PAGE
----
by CHENG Chun-Yin, Translated by Tse Yiu Chun from 2019 Orientation Issue of the CUHK Student Press

The University, General Studies, and Education 

by CHENG Chun-Yin, Translated by Tse Yiu Chun from 2019 Orientation Issue of the CUHK Student Press

It was in July when I was writing this series on University General Education, and Hong Kong was experiencing uncertainty in the grip of a storm. In the afternoon of July 21, 430,000 Hong Kong people went on the streets to protest against the corrupt and incapable government. The protesters suffered retaliatory attacks of tear gas and rubber bullets. I was doing news coverage work at the university and could not go to support the protest. In the evening of the same day, a terrorist attack by white-clothed people occurred in Yuen Long. Innocent citizens fell victim to violence. The triads were on the rampage, while the police stood by without any attempt to rescue.[1] I learnt the news when I was busy writing articles. At that moment, anger and helplessness rapidly overwhelmed my mind. I asked myself, “Should I continue to prepare the orientation special issue and write about General Education while countless Hong Kong people are fighting against totalitarianism and tyranny with their flesh and blood?”

I did not feel like writing, so I turned my attention to the bookcase and my eyes fell on John Dewey’s Democracy and Education. Flipping through pages, I read Dewey’s words,

“A democracy is more than a form of government; it is primarily a mode of associated living, of conjoint communicated experience. The extension in space of the number of individuals who participate in an interest so that each has to refer his own action to that of others, and to consider the action of other to give point and direction to his own, is equivalent to the breaking down of those barriers of class, race, and national territory which kept men from perceiving the full import of their activity.”

What kind of relationship exists between democracy and education?

Democracy is not just the practices of “one person, one vote” and universal suffrage. It is more than a kind of system: democracy embodies a belief in community relationships and an imagination of a political community. This belief is based on our notion that everyone is born free and equal, with the ability to think rationally. Therefore, we are willing to respect, understand, and communicate with each other in the hope of finding an ideal way to get along in an environment where everyone has a voice. However, we are not born with a critical mindset. Rather, we are nurtured to think critically, understand others’ perspectives and make value judgments.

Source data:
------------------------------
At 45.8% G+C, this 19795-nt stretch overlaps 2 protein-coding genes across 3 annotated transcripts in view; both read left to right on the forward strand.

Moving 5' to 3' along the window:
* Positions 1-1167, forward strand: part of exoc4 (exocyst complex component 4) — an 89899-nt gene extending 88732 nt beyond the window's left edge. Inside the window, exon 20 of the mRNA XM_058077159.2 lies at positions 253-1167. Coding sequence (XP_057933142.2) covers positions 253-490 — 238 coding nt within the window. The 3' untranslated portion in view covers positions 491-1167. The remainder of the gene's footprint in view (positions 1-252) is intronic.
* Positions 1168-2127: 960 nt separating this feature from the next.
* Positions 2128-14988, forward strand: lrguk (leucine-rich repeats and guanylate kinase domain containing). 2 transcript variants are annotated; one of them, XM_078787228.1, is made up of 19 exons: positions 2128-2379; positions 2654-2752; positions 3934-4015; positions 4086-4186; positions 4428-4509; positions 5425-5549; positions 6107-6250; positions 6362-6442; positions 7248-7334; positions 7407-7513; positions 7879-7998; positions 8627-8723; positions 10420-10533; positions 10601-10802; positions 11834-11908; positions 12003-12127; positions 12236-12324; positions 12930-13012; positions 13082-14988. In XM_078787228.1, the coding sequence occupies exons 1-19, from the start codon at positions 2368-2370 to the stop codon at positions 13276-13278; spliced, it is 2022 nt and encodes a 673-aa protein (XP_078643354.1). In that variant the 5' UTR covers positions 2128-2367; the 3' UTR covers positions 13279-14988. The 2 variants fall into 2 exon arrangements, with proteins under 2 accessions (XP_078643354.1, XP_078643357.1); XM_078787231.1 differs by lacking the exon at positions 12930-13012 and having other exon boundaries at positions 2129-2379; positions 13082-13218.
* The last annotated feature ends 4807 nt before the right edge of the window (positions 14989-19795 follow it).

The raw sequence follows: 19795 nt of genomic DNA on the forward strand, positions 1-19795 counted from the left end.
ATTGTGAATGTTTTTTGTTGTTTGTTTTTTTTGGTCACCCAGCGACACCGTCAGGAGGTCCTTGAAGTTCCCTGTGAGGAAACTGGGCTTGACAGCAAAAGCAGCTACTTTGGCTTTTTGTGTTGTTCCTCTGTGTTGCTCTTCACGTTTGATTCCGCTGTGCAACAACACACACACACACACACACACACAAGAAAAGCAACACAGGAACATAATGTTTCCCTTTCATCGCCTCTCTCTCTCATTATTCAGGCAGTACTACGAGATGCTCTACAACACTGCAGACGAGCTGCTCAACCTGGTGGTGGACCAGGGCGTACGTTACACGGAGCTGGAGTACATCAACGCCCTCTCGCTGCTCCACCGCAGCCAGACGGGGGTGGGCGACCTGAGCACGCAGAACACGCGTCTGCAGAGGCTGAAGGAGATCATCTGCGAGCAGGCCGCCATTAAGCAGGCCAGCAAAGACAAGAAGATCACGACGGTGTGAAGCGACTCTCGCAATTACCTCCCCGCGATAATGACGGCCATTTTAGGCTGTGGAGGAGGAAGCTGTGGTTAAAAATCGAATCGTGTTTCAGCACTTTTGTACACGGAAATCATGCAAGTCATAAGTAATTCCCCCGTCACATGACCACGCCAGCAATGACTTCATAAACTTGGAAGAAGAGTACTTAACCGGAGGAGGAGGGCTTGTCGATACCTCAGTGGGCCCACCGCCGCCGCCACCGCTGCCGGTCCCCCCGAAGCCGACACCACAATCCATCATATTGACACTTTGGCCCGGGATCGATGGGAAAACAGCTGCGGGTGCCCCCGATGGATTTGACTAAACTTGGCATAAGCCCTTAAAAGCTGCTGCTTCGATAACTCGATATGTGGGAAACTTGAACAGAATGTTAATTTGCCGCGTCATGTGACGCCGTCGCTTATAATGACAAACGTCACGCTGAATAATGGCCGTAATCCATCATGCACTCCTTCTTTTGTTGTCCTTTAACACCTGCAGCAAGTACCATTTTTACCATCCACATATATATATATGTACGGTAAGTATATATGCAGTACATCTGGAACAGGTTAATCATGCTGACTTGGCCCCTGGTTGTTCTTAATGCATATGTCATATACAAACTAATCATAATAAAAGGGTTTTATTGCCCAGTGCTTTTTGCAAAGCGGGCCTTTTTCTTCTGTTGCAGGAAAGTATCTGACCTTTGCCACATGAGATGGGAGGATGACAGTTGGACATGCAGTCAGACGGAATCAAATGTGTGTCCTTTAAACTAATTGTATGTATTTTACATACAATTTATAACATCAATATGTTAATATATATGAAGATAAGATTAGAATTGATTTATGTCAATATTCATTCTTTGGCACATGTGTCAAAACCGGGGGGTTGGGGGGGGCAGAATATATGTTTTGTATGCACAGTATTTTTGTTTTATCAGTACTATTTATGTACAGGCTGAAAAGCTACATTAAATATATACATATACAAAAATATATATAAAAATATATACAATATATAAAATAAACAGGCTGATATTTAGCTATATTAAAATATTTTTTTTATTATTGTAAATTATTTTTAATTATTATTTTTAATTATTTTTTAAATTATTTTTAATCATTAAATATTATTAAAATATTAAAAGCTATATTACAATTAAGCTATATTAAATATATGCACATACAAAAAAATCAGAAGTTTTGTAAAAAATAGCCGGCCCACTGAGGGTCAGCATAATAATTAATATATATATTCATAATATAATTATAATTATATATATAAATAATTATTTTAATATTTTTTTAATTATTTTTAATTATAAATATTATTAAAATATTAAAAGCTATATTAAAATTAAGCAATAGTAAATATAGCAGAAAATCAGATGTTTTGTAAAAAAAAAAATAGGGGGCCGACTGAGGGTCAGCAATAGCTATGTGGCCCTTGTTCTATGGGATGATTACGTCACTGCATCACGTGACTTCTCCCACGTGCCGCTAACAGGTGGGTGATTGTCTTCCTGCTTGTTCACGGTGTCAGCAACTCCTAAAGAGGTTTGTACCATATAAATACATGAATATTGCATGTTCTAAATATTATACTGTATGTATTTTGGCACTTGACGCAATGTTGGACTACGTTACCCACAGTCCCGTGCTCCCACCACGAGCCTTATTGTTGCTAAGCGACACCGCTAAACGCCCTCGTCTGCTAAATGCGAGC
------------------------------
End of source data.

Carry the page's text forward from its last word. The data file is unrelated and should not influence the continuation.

The importance of General Education is clearly revealed through the past interviews of this series. At this critical juncture, it has never been more important to discuss General Education, because education is the mechanism by which communities pass on their values and beliefs to the next generation. Forming an education that trains our critical thinking is the first step of resisting ignorance, foolishness and absurdity. The ideas of “becoming a man of freedom” by Dr. Wong Bon-Wah[2] and “respecting differences” by Dr. Ng Ka-Chiu[3] are exactly the messages General Education should bring out, especially in this deteriorating era.

There are thousands of words in this series, but in the end, what we want to convey is just one simple original intention: we hope that the University General Education is not merely 15 course credits of “gaining nothing but a pass.” If you are equipped with a mindset ready for exploration and experimentation, you will certainly discover a brave new world through the University General Education.

The Great Learning,[4] [an ancient Confucian classic,] pointed out that “The Great Learning consists of the illustration of bright virtues, the renovation of people and the endless pursuit of excellence.” The Chinese University of Hong Kong may not have the best General Education, but it has sound ideas, enthusiastic teachers and abundant resources. Since its founding in 1963, CUHK has been an important base for promoting social progress and education development in Hong Kong. Like what it has been in the past, CUHK certainly will continue to be so in the future.

[1] On 12 July 2019, at the Yuen Long MTR station, triads of over 100 rod-wielding men indiscriminately attacked pro-democracy protesters and passers-by. The police were criticised for arriving at the scene 39 minutes after the initial reports and were suspected of colluding with the triads. Public opinion felt that the incident reflected badly on the police.

[2] Dr. Wong Bon-Wah (黃邦華博士) : Former Lecturer, General Education Foundation Programme at CUHK, currently the Assistant Professor of Social Science in the Hang Seng University of Hong Kong, specialized in ethics and political theory. 

[3] Dr. Ng Ka-Chiu (吳啟超博士) : Currently a Senior Lecturer at Department of Philosophy in CUHK, specializing in the history of Chinese philosophy and Confucianism. 

[4] The Great Learning《大學 》(Cantonese jyutping: daai6hok6; Putonghua pinyin: da4xue2):  Is a classic and foundational Confucianism text, and a recommended source for learning Confucianism. It consists of a short main text attributed to the teachings of Confucius and ten commentary chapters accredited to Confucius’ disciples. 


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